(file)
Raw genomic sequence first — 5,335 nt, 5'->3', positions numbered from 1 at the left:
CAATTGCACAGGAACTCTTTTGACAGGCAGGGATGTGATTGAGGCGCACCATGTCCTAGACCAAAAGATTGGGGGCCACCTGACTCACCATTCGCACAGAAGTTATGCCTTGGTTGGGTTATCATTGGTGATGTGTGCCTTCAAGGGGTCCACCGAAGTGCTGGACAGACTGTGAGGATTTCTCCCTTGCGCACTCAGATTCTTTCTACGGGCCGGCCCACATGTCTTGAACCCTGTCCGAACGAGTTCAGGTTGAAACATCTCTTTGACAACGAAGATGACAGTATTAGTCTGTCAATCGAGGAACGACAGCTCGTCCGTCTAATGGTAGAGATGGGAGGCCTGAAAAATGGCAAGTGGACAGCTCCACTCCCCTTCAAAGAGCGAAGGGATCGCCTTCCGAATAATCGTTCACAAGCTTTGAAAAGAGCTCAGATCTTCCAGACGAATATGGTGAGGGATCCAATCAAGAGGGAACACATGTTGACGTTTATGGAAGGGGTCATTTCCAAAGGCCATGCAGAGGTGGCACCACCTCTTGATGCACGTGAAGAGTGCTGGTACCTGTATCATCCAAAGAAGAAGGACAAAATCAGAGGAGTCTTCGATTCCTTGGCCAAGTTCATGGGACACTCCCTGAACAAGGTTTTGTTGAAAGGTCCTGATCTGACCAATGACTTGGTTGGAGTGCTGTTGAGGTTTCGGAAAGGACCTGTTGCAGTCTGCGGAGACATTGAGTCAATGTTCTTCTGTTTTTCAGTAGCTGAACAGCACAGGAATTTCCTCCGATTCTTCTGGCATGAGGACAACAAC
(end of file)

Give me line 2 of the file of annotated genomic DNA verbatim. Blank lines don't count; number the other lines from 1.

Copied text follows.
CAATTGCACAGGAACTCTTTTGACAGGCAGGGATGTGATTGAGGCGCACCATGTCCTAGACCAAAAGATTGGGGGCCACCTGACTCACCATTCGCACAGAAGTTATGCCTTGGTTGGGTTATCATTGGTGATGTGTGCCTTCAAGGGGTCCACCGAAGTGCTGGACAGACTGTGAGGATTTCTCCCTTGCGCACTCAGATTCTTTCTACGGGCCGGCCCACATGTCTTGAACCCTGTCCGAACGAGTTCAGGTTGAAACATCTCTTTGACAACGAAGATGACAGTATTAGTCTGTCAATCGAGGAACGACAGCTCGTCCGTCTAATGGTAGAGATGGGAGGCCTGAAAAATGGCAAGTGGACAGCTCCACTCCCCTTCAAAGAGCGAAGGGATCGCCTTCCGAATAATCGTTCACAAGCTTTGAAAAGAGCTCAGATCTTCCAGACGAATATGGTGAGGGATCCAATCAAGAGGGAACACATGTTGACGTTTATGGAAGGGGTCATTTCCAAAGGCCATGCAGAGGTGGCACCACCTCTTGATGCACGTGAAGAGTGCTGGTACCTGTATCATCCAAAGAAGAAGGACAAAATCAGAGGAGTCTTCGATTCCTTGGCCAAGTTCATGGGACACTCCCTGAACAAGGTTTTGTTGAAAGGTCCTGATCTGACCAATGACTTGGTTGGAGTGCTGTTGAGGTTTCGGAAAGGACCTGTTGCAGTCTGCGGAGACATTGAGTCAATGTTCTTCTGTTTTTCAGTAGCTGAACAGCACAGGAATTTCCTCCGATTCTTCTGGCATGAGGACAACAAC